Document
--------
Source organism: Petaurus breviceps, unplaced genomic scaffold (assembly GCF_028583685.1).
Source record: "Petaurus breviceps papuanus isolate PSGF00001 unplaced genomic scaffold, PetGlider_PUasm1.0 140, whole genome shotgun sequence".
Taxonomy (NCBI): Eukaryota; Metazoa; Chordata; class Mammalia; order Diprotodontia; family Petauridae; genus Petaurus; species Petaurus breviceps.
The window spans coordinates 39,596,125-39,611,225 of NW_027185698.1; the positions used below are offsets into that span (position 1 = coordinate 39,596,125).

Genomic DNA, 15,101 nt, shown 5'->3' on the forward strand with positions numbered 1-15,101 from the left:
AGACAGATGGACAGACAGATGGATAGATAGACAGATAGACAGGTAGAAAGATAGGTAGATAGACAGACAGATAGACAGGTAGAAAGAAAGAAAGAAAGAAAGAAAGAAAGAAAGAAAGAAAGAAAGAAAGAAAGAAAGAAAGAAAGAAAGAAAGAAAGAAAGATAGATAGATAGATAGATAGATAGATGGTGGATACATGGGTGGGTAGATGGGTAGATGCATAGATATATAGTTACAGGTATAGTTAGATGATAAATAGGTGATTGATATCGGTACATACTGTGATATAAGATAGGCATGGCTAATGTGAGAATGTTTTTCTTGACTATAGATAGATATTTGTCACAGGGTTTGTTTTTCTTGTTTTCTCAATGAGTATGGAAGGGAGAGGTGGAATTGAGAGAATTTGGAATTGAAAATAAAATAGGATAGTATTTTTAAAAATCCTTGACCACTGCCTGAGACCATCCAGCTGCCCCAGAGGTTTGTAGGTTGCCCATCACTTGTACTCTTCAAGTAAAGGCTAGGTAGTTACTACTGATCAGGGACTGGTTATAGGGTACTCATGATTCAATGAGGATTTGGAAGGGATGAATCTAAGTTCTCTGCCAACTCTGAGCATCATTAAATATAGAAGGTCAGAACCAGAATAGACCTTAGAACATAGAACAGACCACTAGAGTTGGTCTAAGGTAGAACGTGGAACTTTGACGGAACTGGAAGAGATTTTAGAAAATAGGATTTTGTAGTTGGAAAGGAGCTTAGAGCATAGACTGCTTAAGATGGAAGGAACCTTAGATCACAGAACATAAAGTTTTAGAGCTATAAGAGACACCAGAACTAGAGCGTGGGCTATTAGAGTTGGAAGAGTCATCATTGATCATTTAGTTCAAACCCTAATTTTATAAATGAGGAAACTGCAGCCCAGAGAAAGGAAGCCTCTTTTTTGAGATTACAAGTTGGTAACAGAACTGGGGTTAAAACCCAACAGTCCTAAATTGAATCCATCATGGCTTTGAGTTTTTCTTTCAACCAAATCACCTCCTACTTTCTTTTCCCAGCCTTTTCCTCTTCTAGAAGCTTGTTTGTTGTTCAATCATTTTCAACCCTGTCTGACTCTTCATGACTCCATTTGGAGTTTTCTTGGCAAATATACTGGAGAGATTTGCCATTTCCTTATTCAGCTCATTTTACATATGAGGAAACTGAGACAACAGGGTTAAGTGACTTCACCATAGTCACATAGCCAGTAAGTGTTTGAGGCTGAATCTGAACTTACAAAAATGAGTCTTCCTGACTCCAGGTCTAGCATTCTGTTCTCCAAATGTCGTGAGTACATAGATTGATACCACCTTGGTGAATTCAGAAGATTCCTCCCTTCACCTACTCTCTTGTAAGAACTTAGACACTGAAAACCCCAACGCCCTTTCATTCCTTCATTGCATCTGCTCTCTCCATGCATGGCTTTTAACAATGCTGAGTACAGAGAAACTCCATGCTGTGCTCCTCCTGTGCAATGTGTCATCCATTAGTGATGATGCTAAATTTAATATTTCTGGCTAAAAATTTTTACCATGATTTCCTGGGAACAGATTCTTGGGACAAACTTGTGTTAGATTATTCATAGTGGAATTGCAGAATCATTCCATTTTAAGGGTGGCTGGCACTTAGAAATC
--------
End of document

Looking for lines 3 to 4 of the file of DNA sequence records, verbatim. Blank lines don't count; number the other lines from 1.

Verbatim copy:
Taxonomy (NCBI): Eukaryota; Metazoa; Chordata; class Mammalia; order Diprotodontia; family Petauridae; genus Petaurus; species Petaurus breviceps.
The window spans coordinates 39,596,125-39,611,225 of NW_027185698.1; the positions used below are offsets into that span (position 1 = coordinate 39,596,125).